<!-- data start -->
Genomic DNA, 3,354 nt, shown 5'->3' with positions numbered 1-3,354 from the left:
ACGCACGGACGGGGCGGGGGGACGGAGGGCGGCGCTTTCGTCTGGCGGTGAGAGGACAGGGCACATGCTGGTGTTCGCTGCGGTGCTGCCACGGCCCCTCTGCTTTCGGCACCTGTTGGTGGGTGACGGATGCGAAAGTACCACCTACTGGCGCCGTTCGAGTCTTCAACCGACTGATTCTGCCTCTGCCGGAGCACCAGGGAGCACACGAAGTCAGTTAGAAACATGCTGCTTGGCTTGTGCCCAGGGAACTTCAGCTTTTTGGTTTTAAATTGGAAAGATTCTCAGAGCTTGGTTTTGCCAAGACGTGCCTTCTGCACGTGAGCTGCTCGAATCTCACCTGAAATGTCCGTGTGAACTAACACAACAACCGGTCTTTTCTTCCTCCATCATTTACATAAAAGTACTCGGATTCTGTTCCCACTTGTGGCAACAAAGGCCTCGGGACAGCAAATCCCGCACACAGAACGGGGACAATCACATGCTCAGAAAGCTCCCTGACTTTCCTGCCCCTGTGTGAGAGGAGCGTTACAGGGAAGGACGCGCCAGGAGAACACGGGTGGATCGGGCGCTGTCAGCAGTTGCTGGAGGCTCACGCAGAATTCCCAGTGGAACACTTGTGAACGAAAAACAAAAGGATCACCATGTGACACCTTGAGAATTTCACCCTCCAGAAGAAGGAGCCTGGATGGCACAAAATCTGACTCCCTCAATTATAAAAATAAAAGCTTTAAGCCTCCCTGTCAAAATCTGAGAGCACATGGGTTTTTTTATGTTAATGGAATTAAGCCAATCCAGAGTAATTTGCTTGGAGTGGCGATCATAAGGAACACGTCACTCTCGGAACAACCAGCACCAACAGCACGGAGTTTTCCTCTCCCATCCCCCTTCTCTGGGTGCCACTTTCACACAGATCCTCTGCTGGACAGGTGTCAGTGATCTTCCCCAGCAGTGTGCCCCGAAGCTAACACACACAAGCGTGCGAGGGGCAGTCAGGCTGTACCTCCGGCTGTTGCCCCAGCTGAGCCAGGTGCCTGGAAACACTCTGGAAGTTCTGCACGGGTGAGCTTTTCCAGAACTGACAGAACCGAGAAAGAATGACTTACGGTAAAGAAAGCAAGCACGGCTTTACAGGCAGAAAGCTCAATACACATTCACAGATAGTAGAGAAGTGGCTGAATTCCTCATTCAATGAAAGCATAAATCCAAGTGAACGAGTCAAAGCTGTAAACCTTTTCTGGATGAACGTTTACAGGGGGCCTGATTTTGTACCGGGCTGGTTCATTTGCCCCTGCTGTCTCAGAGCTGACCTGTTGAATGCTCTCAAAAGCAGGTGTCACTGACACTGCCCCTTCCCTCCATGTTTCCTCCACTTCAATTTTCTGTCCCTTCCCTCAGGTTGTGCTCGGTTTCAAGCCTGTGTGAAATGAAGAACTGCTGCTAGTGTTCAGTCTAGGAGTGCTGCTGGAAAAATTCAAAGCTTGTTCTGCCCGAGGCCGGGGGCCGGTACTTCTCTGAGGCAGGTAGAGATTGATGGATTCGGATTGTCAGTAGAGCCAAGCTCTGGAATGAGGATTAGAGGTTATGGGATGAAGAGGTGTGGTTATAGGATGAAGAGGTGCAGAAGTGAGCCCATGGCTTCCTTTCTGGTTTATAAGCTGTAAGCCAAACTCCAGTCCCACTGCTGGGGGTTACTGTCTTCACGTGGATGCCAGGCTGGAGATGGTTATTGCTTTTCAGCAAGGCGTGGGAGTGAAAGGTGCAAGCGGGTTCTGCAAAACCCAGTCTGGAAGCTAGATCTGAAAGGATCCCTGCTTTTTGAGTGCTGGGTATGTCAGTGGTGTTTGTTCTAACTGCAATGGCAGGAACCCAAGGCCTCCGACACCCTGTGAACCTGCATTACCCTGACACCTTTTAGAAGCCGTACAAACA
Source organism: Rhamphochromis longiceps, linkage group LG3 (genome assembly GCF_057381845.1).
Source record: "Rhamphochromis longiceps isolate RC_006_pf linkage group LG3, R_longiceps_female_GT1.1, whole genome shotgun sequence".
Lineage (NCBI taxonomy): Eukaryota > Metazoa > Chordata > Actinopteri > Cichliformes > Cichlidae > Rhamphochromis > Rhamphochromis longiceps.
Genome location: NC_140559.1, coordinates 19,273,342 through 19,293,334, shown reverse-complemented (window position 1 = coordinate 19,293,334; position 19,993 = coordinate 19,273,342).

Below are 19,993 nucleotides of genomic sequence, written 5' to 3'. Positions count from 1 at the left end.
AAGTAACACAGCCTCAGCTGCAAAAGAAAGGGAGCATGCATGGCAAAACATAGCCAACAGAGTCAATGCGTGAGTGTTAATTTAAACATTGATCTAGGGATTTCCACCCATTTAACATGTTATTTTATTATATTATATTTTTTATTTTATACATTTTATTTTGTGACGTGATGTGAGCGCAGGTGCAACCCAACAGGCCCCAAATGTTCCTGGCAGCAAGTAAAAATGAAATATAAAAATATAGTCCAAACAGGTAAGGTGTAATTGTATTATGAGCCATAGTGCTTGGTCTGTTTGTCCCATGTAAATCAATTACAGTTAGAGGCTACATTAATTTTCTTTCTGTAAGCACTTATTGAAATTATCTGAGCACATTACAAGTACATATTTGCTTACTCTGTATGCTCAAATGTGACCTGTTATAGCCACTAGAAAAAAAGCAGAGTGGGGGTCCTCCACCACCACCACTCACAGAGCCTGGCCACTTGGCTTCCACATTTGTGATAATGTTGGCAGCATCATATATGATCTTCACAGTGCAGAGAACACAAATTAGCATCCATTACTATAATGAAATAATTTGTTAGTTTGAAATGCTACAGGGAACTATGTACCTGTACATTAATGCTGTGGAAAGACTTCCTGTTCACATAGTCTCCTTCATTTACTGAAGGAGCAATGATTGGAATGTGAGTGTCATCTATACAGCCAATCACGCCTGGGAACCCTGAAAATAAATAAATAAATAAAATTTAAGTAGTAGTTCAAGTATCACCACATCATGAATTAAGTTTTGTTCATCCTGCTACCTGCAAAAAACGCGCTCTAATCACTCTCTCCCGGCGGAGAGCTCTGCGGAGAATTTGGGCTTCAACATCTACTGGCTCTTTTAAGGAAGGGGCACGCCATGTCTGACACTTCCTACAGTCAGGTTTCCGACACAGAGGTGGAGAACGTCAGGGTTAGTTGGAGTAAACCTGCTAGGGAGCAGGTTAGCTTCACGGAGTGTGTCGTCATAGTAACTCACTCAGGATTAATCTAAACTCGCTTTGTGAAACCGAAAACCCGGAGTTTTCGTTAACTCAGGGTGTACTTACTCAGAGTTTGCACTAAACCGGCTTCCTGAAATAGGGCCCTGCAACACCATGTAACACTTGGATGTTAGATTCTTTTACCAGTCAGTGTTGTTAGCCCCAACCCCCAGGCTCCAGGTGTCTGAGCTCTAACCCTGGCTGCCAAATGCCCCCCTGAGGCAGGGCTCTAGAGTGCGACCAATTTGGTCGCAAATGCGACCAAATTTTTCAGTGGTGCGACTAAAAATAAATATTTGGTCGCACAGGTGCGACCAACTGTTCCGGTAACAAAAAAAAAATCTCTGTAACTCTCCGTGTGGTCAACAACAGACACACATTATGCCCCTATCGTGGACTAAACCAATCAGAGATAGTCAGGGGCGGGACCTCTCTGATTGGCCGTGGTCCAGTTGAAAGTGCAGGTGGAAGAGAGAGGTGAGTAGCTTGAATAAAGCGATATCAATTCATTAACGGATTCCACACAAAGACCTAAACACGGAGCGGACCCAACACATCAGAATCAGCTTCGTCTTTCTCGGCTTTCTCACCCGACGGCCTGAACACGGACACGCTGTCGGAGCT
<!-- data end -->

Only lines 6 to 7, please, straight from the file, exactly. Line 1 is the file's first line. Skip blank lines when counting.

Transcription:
Genome location: NC_140559.1, coordinates 19,273,342 through 19,293,334, shown reverse-complemented (window position 1 = coordinate 19,293,334; position 19,993 = coordinate 19,273,342).

Below are 19,993 nucleotides of genomic sequence, written 5' to 3'. Positions count from 1 at the left end.